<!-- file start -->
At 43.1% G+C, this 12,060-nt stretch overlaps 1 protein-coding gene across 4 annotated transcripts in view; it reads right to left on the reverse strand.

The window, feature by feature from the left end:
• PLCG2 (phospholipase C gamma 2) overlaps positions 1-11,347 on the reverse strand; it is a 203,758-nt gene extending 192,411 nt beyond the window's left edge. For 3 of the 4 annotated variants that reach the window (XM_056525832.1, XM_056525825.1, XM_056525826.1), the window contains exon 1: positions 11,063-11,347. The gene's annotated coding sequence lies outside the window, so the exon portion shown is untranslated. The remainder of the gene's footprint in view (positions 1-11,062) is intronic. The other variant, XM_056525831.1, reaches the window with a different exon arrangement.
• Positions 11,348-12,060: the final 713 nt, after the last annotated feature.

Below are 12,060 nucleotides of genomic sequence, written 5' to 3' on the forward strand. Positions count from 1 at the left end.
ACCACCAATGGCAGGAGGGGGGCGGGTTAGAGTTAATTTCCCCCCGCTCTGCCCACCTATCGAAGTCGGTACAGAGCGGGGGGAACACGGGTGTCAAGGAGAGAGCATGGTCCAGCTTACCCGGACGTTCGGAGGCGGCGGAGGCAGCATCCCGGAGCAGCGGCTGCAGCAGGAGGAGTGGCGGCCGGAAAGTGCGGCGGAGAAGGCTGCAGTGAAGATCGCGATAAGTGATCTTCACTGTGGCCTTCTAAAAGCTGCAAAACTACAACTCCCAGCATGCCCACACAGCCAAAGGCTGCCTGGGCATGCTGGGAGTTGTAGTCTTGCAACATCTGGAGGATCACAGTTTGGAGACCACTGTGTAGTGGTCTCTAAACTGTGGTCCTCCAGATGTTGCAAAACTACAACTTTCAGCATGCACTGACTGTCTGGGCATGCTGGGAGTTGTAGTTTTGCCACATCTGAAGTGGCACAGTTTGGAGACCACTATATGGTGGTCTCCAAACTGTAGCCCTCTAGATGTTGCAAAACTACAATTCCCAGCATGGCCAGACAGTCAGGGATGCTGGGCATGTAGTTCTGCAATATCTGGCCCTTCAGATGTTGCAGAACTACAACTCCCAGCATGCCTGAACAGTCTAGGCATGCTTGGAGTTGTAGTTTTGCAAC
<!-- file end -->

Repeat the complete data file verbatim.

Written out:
At 43.1% G+C, this 12,060-nt stretch overlaps 1 protein-coding gene across 4 annotated transcripts in view; it reads right to left on the reverse strand.

The window, feature by feature from the left end:
• PLCG2 (phospholipase C gamma 2) overlaps positions 1-11,347 on the reverse strand; it is a 203,758-nt gene extending 192,411 nt beyond the window's left edge. For 3 of the 4 annotated variants that reach the window (XM_056525832.1, XM_056525825.1, XM_056525826.1), the window contains exon 1: positions 11,063-11,347. The gene's annotated coding sequence lies outside the window, so the exon portion shown is untranslated. The remainder of the gene's footprint in view (positions 1-11,062) is intronic. The other variant, XM_056525831.1, reaches the window with a different exon arrangement.
• Positions 11,348-12,060: the final 713 nt, after the last annotated feature.

Below are 12,060 nucleotides of genomic sequence, written 5' to 3' on the forward strand. Positions count from 1 at the left end.
ACCACCAATGGCAGGAGGGGGGCGGGTTAGAGTTAATTTCCCCCCGCTCTGCCCACCTATCGAAGTCGGTACAGAGCGGGGGGAACACGGGTGTCAAGGAGAGAGCATGGTCCAGCTTACCCGGACGTTCGGAGGCGGCGGAGGCAGCATCCCGGAGCAGCGGCTGCAGCAGGAGGAGTGGCGGCCGGAAAGTGCGGCGGAGAAGGCTGCAGTGAAGATCGCGATAAGTGATCTTCACTGTGGCCTTCTAAAAGCTGCAAAACTACAACTCCCAGCATGCCCACACAGCCAAAGGCTGCCTGGGCATGCTGGGAGTTGTAGTCTTGCAACATCTGGAGGATCACAGTTTGGAGACCACTGTGTAGTGGTCTCTAAACTGTGGTCCTCCAGATGTTGCAAAACTACAACTTTCAGCATGCACTGACTGTCTGGGCATGCTGGGAGTTGTAGTTTTGCCACATCTGAAGTGGCACAGTTTGGAGACCACTATATGGTGGTCTCCAAACTGTAGCCCTCTAGATGTTGCAAAACTACAATTCCCAGCATGGCCAGACAGTCAGGGATGCTGGGCATGTAGTTCTGCAATATCTGGCCCTTCAGATGTTGCAGAACTACAACTCCCAGCATGCCTGAACAGTCTAGGCATGCTTGGAGTTGTAGTTTTGCAAC